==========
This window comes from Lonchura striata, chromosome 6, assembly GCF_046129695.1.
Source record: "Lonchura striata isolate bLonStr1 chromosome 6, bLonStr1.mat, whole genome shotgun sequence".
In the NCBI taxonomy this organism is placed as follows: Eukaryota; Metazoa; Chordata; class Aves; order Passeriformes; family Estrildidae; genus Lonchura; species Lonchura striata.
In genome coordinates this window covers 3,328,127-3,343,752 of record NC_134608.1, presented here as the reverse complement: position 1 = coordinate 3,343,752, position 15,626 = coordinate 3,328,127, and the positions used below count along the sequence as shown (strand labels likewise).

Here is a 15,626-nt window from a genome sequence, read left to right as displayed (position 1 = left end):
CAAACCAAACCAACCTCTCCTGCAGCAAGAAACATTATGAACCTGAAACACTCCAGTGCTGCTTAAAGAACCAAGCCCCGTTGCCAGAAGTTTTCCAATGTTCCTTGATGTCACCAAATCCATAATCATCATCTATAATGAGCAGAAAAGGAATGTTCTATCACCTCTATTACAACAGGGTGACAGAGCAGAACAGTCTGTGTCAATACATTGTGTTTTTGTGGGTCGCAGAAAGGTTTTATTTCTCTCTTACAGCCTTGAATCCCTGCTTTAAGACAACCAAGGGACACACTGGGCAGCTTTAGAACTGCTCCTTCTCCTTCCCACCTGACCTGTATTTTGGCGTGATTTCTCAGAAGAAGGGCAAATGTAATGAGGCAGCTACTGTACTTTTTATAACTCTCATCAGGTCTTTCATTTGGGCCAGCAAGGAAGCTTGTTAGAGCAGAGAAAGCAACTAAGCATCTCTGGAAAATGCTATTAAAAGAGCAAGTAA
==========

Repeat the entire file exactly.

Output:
This window comes from Lonchura striata, chromosome 6, assembly GCF_046129695.1.
Source record: "Lonchura striata isolate bLonStr1 chromosome 6, bLonStr1.mat, whole genome shotgun sequence".
In the NCBI taxonomy this organism is placed as follows: Eukaryota; Metazoa; Chordata; class Aves; order Passeriformes; family Estrildidae; genus Lonchura; species Lonchura striata.
In genome coordinates this window covers 3,328,127-3,343,752 of record NC_134608.1, presented here as the reverse complement: position 1 = coordinate 3,343,752, position 15,626 = coordinate 3,328,127, and the positions used below count along the sequence as shown (strand labels likewise).

Here is a 15,626-nt window from a genome sequence, read left to right as displayed (position 1 = left end):
CAAACCAAACCAACCTCTCCTGCAGCAAGAAACATTATGAACCTGAAACACTCCAGTGCTGCTTAAAGAACCAAGCCCCGTTGCCAGAAGTTTTCCAATGTTCCTTGATGTCACCAAATCCATAATCATCATCTATAATGAGCAGAAAAGGAATGTTCTATCACCTCTATTACAACAGGGTGACAGAGCAGAACAGTCTGTGTCAATACATTGTGTTTTTGTGGGTCGCAGAAAGGTTTTATTTCTCTCTTACAGCCTTGAATCCCTGCTTTAAGACAACCAAGGGACACACTGGGCAGCTTTAGAACTGCTCCTTCTCCTTCCCACCTGACCTGTATTTTGGCGTGATTTCTCAGAAGAAGGGCAAATGTAATGAGGCAGCTACTGTACTTTTTATAACTCTCATCAGGTCTTTCATTTGGGCCAGCAAGGAAGCTTGTTAGAGCAGAGAAAGCAACTAAGCATCTCTGGAAAATGCTATTAAAAGAGCAAGTAA